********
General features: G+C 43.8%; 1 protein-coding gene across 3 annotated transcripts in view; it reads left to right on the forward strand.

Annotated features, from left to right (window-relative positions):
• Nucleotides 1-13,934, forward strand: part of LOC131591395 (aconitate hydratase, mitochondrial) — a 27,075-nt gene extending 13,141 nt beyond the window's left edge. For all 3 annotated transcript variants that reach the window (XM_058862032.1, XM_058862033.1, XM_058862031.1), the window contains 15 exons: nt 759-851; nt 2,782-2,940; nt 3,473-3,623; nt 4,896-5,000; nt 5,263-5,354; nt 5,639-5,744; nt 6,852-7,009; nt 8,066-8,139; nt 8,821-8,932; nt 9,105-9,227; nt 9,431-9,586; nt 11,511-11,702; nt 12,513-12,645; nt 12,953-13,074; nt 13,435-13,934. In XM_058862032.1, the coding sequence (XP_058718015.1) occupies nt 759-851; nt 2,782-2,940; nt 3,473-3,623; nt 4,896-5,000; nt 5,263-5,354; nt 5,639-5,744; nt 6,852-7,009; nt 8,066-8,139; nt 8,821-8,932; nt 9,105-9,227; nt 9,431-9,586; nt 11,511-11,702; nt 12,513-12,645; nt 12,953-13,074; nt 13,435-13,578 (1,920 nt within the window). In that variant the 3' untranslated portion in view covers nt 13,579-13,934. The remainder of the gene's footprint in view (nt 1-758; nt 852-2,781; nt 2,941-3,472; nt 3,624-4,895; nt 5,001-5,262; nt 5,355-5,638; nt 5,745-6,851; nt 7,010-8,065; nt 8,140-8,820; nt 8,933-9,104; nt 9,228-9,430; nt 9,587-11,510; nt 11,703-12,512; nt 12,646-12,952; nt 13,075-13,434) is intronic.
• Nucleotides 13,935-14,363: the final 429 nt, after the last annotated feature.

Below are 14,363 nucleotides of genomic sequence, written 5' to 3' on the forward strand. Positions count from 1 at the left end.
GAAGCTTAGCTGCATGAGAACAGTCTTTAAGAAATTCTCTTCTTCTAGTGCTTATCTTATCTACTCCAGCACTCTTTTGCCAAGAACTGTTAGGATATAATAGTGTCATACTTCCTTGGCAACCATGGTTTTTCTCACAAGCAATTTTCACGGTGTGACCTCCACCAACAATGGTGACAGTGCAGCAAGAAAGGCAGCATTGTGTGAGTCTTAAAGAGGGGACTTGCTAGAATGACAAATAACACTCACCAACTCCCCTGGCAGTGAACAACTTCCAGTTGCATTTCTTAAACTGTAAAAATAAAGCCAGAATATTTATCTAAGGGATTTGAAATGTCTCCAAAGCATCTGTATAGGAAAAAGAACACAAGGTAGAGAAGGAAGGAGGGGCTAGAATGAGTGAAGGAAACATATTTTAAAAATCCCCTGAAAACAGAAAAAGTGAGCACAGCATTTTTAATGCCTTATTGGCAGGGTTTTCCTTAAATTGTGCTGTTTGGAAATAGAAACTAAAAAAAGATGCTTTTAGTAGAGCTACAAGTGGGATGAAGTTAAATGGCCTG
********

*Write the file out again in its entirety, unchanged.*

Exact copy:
General features: G+C 43.8%; 1 protein-coding gene across 3 annotated transcripts in view; it reads left to right on the forward strand.

Annotated features, from left to right (window-relative positions):
• Nucleotides 1-13,934, forward strand: part of LOC131591395 (aconitate hydratase, mitochondrial) — a 27,075-nt gene extending 13,141 nt beyond the window's left edge. For all 3 annotated transcript variants that reach the window (XM_058862032.1, XM_058862033.1, XM_058862031.1), the window contains 15 exons: nt 759-851; nt 2,782-2,940; nt 3,473-3,623; nt 4,896-5,000; nt 5,263-5,354; nt 5,639-5,744; nt 6,852-7,009; nt 8,066-8,139; nt 8,821-8,932; nt 9,105-9,227; nt 9,431-9,586; nt 11,511-11,702; nt 12,513-12,645; nt 12,953-13,074; nt 13,435-13,934. In XM_058862032.1, the coding sequence (XP_058718015.1) occupies nt 759-851; nt 2,782-2,940; nt 3,473-3,623; nt 4,896-5,000; nt 5,263-5,354; nt 5,639-5,744; nt 6,852-7,009; nt 8,066-8,139; nt 8,821-8,932; nt 9,105-9,227; nt 9,431-9,586; nt 11,511-11,702; nt 12,513-12,645; nt 12,953-13,074; nt 13,435-13,578 (1,920 nt within the window). In that variant the 3' untranslated portion in view covers nt 13,579-13,934. The remainder of the gene's footprint in view (nt 1-758; nt 852-2,781; nt 2,941-3,472; nt 3,624-4,895; nt 5,001-5,262; nt 5,355-5,638; nt 5,745-6,851; nt 7,010-8,065; nt 8,140-8,820; nt 8,933-9,104; nt 9,228-9,430; nt 9,587-11,510; nt 11,703-12,512; nt 12,646-12,952; nt 13,075-13,434) is intronic.
• Nucleotides 13,935-14,363: the final 429 nt, after the last annotated feature.

Below are 14,363 nucleotides of genomic sequence, written 5' to 3' on the forward strand. Positions count from 1 at the left end.
GAAGCTTAGCTGCATGAGAACAGTCTTTAAGAAATTCTCTTCTTCTAGTGCTTATCTTATCTACTCCAGCACTCTTTTGCCAAGAACTGTTAGGATATAATAGTGTCATACTTCCTTGGCAACCATGGTTTTTCTCACAAGCAATTTTCACGGTGTGACCTCCACCAACAATGGTGACAGTGCAGCAAGAAAGGCAGCATTGTGTGAGTCTTAAAGAGGGGACTTGCTAGAATGACAAATAACACTCACCAACTCCCCTGGCAGTGAACAACTTCCAGTTGCATTTCTTAAACTGTAAAAATAAAGCCAGAATATTTATCTAAGGGATTTGAAATGTCTCCAAAGCATCTGTATAGGAAAAAGAACACAAGGTAGAGAAGGAAGGAGGGGCTAGAATGAGTGAAGGAAACATATTTTAAAAATCCCCTGAAAACAGAAAAAGTGAGCACAGCATTTTTAATGCCTTATTGGCAGGGTTTTCCTTAAATTGTGCTGTTTGGAAATAGAAACTAAAAAAAGATGCTTTTAGTAGAGCTACAAGTGGGATGAAGTTAAATGGCCTG